“I missed the press announcement of the introduction of the phrase ‘urban legend’…” –Oct. 28, 2002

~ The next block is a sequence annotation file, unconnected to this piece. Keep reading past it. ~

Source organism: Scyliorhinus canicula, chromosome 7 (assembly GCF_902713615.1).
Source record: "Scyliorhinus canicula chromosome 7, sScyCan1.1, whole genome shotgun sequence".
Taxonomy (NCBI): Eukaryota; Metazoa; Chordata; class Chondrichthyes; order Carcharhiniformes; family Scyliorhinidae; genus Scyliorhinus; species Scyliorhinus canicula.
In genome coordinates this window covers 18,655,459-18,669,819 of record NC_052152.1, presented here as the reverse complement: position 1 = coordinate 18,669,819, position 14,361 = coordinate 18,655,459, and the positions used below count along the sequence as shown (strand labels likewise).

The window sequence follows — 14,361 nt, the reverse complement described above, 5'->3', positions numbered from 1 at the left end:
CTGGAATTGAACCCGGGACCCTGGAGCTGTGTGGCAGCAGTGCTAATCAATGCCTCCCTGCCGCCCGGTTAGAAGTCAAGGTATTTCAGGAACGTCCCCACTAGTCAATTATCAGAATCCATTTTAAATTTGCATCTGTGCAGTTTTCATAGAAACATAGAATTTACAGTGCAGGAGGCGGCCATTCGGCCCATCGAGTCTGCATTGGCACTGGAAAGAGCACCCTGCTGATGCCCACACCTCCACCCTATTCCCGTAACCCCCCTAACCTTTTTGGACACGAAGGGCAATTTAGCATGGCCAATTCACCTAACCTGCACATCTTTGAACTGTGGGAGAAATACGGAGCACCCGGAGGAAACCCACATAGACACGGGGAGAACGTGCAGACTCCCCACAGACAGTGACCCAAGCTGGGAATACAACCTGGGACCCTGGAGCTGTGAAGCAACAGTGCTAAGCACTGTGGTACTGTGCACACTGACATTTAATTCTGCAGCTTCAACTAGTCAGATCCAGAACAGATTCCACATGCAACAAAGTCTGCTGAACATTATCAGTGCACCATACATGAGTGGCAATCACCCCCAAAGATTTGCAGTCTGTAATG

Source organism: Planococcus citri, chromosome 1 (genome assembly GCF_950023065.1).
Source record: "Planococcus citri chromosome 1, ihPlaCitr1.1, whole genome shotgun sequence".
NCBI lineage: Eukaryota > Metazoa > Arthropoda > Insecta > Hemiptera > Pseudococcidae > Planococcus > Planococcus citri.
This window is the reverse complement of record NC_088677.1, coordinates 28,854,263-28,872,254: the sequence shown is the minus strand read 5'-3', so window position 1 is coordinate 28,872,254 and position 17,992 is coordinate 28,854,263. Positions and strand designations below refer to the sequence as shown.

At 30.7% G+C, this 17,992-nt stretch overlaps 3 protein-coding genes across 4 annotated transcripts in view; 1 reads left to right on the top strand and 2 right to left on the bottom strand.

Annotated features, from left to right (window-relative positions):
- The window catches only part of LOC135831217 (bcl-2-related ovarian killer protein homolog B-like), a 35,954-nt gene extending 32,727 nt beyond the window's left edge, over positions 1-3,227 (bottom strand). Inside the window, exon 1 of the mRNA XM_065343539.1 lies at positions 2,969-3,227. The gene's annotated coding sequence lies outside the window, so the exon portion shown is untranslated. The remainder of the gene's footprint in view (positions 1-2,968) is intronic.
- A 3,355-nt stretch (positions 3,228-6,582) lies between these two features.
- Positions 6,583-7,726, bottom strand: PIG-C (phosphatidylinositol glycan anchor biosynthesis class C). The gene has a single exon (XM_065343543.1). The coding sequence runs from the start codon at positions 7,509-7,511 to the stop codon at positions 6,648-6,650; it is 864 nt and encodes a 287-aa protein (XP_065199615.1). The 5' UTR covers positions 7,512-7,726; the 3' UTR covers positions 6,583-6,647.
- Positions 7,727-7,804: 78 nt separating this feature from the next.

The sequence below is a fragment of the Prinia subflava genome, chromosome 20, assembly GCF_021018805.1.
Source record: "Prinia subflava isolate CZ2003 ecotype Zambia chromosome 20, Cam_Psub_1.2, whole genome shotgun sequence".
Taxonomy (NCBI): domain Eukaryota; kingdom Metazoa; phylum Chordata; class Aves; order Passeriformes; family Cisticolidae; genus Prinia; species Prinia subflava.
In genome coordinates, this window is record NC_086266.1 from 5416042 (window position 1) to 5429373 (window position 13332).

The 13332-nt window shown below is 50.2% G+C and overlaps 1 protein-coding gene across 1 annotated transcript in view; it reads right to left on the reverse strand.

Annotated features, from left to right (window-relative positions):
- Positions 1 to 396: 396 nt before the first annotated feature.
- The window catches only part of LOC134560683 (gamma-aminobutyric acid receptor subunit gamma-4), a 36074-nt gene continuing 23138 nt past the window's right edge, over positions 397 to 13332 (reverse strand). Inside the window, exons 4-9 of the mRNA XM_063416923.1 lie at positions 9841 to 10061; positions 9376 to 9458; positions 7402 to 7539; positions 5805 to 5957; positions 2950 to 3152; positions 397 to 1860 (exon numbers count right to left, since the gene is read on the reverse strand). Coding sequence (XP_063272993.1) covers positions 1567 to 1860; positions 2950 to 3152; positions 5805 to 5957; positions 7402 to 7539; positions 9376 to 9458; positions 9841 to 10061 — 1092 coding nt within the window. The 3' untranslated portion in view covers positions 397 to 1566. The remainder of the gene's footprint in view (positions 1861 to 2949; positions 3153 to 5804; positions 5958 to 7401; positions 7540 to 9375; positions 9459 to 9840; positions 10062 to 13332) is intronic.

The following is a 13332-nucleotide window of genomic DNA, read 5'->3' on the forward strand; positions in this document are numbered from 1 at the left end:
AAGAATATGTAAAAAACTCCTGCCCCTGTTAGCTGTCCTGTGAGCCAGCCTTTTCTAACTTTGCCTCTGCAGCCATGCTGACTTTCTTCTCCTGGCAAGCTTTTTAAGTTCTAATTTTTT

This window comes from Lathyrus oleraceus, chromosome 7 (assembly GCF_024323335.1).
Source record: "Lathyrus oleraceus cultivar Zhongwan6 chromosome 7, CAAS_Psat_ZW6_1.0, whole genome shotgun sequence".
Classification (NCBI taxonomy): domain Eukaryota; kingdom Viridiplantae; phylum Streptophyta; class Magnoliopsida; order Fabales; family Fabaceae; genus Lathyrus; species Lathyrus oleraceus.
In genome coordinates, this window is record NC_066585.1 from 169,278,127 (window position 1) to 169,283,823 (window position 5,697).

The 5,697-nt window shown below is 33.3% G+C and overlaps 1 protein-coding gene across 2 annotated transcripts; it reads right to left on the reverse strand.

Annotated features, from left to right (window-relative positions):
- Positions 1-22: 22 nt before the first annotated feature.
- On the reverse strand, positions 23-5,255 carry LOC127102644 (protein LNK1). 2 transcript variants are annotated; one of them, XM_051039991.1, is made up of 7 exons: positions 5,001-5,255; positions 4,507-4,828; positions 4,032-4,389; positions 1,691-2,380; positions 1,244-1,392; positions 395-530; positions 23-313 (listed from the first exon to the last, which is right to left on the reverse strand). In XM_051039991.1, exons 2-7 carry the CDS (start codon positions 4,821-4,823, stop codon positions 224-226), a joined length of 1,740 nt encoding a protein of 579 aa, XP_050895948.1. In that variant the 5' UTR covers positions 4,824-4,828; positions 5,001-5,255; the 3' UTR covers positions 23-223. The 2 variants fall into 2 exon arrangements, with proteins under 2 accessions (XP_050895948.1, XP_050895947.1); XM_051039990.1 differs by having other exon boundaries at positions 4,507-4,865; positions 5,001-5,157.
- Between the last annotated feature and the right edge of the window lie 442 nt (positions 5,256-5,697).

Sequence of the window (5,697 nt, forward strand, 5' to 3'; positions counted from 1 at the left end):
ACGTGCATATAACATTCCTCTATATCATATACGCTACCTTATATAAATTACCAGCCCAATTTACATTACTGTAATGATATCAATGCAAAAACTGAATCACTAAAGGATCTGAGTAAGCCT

I missed the press announcement of the introductionof the phrase "urban legend" into public blathering. Isay this because I am made aware of references to such a thing (Iwas tempted to say concept but I will wait on that) and the examplesthat fall under that heading don’t seem to have a connectionwith either "urban" or "legend." Unless, ofcourse, any kind of story or anecdote can be a legend. Or it mightbe our various cultural arbiters feel called upon to manufacturelegends, fables and myths for reasons known only to them? But thatis another story. In my experience the manufacturers of myth inour culture have, for the most part, been businesses and politicians.Some where along the line the myth of brand was created so thatfor many people, if you could remember the name Chevrolet or Marlboroor Coca Cola or Crest or Tide, that "brand" implied somestandard of high quality. If ever, no more. I walked into BlockbusterVideo the other evening—looking for cheap thrills. Just thethought of being in thrall to a corporation of that ilk that includesMicrosoft, America On Line, and McDonald’s chastened me, ponderingwhether commercial entities became large and successful by givingboth good value and good product. Perhaps such an ethos would qualifyas an urban legend? Back to aisles of Blockbuster—in my increasinglydesperate search for an interesting and distracting video (I almostwent for Apocalypse Now) I came across a VHS tape calledBig Bad Love. Directed by Arliss Howard with Howard and maritalpartner Debra Winger in significant roles along with Paul Le Matand Rosanna Arquette and Michael Parks and Angie Dickinson, thekicker here is that the movie is based on the great "workingclass southern writer" Larry Brown's stories from a collectionof the same name. Everything about this gem was on target; the acting,the direction, the sound and the sound track. This would be oneshining example of the high odds for coming up with something goodif you start out with something good…this is a terrific pieceof cinema that avoids turning into cliche the travails and torturesof the writing life. I guess I should be grateful for beneficenceof the Great American Bazaar that I was able to find such a wonder,at all.

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